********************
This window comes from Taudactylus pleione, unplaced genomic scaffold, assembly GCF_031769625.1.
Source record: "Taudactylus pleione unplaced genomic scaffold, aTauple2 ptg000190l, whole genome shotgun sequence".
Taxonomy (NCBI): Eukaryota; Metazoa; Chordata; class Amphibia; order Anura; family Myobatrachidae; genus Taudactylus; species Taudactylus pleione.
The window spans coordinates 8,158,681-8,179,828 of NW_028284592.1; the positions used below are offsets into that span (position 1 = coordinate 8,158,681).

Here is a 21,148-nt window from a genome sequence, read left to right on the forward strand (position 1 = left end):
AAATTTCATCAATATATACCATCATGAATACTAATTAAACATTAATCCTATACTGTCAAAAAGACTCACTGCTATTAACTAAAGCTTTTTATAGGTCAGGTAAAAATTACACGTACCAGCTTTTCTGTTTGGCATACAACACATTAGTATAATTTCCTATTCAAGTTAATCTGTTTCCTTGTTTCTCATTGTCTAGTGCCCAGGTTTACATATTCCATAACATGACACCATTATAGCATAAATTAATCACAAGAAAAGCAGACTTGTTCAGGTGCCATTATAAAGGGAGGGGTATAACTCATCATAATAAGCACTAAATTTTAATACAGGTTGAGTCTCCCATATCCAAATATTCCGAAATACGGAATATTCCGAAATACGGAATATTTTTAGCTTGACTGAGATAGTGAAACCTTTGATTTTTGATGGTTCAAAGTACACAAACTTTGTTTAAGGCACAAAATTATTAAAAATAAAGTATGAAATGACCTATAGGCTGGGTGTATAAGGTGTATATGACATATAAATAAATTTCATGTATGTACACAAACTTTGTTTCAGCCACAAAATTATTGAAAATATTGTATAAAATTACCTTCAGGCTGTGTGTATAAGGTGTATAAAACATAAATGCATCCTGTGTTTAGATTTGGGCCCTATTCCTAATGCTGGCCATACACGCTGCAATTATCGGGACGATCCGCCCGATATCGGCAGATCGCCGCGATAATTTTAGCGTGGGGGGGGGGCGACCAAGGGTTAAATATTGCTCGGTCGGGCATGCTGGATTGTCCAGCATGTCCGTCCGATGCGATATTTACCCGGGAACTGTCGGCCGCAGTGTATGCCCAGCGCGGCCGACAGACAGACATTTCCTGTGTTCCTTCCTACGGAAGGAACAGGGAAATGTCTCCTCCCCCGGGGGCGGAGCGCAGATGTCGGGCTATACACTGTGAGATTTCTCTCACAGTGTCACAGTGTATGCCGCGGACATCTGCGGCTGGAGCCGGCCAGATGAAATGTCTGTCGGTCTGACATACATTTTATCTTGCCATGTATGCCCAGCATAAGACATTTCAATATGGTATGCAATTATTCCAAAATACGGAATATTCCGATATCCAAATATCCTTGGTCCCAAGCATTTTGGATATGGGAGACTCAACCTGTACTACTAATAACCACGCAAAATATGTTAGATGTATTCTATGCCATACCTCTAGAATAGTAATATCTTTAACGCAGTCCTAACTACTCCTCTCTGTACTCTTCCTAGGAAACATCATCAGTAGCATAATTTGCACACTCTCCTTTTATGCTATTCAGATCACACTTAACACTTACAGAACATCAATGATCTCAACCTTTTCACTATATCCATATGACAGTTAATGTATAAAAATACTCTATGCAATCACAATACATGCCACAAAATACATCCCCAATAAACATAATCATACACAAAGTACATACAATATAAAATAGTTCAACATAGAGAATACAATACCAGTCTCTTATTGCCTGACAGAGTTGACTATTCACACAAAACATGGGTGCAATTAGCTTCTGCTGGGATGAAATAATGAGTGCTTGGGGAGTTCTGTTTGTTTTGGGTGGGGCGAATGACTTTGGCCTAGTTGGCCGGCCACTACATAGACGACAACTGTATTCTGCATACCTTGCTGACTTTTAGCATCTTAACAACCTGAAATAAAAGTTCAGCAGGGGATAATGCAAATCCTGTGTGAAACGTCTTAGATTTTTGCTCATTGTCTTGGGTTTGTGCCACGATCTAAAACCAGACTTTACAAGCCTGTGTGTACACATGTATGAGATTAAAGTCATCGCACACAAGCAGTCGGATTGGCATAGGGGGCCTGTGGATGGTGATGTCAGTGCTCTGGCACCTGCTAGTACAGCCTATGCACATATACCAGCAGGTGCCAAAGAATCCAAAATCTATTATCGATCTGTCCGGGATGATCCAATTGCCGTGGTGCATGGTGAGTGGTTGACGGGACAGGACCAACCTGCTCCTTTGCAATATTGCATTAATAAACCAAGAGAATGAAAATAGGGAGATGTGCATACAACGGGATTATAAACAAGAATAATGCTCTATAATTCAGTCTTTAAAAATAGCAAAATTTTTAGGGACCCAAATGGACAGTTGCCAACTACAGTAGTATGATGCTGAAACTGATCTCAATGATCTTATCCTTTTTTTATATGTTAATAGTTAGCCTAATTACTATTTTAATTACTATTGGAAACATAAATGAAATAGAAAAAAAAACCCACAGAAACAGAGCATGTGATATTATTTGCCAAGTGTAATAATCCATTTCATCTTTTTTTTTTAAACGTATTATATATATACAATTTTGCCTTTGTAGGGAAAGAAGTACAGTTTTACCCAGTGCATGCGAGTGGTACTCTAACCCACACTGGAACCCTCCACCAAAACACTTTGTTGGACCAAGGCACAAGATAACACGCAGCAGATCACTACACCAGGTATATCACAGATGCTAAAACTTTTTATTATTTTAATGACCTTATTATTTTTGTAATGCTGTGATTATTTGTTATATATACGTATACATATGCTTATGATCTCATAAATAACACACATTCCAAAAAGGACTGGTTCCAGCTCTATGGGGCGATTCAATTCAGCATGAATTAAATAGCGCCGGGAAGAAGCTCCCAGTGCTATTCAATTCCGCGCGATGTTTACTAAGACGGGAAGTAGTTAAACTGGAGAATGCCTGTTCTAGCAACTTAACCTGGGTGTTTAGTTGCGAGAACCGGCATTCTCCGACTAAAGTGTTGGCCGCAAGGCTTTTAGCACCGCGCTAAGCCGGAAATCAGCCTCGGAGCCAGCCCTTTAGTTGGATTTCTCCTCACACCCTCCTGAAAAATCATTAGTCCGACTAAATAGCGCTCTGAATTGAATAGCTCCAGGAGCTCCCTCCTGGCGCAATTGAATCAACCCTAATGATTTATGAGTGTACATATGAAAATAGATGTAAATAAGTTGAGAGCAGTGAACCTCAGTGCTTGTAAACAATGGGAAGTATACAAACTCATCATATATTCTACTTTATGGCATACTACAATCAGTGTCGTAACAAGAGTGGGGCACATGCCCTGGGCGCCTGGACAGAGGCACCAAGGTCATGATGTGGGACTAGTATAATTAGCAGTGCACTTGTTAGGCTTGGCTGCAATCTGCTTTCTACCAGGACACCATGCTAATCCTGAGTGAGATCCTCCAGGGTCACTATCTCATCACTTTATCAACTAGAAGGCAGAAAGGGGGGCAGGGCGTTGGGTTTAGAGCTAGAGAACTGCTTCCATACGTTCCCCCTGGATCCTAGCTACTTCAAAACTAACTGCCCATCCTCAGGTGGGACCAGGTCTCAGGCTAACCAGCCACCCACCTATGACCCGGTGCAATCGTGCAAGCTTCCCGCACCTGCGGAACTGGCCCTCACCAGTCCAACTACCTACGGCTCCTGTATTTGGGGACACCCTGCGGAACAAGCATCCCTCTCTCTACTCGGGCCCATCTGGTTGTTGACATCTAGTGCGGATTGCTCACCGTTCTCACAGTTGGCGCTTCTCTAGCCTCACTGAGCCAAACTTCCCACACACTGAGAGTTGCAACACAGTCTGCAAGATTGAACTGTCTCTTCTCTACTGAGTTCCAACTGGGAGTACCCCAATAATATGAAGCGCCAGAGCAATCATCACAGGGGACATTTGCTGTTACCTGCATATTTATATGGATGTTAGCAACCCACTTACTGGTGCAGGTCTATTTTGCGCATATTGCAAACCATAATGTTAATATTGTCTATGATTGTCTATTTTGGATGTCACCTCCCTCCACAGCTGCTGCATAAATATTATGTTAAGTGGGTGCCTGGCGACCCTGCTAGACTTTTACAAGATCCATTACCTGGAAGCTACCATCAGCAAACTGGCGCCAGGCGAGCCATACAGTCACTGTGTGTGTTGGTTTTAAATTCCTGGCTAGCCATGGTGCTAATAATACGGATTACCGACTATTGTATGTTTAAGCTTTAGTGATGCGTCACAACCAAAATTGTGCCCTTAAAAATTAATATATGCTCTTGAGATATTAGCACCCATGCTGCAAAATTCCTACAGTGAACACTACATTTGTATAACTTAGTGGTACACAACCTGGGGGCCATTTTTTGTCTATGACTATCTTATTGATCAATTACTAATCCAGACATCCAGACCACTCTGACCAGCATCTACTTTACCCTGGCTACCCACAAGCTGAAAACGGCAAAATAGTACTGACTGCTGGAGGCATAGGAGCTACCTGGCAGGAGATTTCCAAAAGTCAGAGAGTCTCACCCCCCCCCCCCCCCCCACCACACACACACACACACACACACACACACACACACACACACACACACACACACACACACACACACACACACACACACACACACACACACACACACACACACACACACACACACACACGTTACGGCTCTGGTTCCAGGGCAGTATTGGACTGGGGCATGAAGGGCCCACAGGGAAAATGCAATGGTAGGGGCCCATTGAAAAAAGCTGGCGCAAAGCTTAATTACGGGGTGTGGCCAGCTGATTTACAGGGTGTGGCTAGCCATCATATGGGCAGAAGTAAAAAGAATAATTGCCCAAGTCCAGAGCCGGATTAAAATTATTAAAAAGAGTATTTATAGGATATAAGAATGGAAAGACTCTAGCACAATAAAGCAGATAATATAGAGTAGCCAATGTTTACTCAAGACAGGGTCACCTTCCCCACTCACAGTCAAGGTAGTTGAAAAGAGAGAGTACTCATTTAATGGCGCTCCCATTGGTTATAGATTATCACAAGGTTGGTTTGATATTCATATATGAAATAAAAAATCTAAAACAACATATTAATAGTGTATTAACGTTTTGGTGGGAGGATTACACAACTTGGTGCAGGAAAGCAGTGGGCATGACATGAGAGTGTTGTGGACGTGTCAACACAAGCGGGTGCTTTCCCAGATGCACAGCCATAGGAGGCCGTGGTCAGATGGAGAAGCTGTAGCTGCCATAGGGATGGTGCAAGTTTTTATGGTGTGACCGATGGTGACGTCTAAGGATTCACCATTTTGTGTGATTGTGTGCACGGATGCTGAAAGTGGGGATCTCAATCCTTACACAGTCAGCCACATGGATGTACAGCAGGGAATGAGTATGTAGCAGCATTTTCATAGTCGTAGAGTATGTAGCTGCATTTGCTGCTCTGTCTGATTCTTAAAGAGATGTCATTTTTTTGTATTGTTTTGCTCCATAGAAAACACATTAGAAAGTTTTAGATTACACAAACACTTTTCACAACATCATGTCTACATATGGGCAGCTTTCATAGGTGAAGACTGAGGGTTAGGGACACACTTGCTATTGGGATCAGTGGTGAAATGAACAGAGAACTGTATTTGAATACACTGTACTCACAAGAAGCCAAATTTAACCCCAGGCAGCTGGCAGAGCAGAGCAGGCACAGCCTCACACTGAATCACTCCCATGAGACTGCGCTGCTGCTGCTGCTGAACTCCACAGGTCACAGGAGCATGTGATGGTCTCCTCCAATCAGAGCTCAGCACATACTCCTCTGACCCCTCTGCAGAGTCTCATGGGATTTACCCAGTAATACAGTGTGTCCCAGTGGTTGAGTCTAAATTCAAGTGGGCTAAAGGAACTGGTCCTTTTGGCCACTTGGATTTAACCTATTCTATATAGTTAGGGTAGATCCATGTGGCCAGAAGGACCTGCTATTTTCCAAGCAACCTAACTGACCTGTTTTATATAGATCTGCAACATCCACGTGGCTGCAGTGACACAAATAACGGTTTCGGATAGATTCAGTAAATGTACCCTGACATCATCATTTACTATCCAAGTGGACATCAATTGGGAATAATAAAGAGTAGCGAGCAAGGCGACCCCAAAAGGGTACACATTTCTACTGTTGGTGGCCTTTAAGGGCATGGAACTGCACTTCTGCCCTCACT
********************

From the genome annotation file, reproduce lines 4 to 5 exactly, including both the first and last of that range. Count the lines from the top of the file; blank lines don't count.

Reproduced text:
The window spans coordinates 8,158,681-8,179,828 of NW_028284592.1; the positions used below are offsets into that span (position 1 = coordinate 8,158,681).

Here is a 21,148-nt window from a genome sequence, read left to right on the forward strand (position 1 = left end):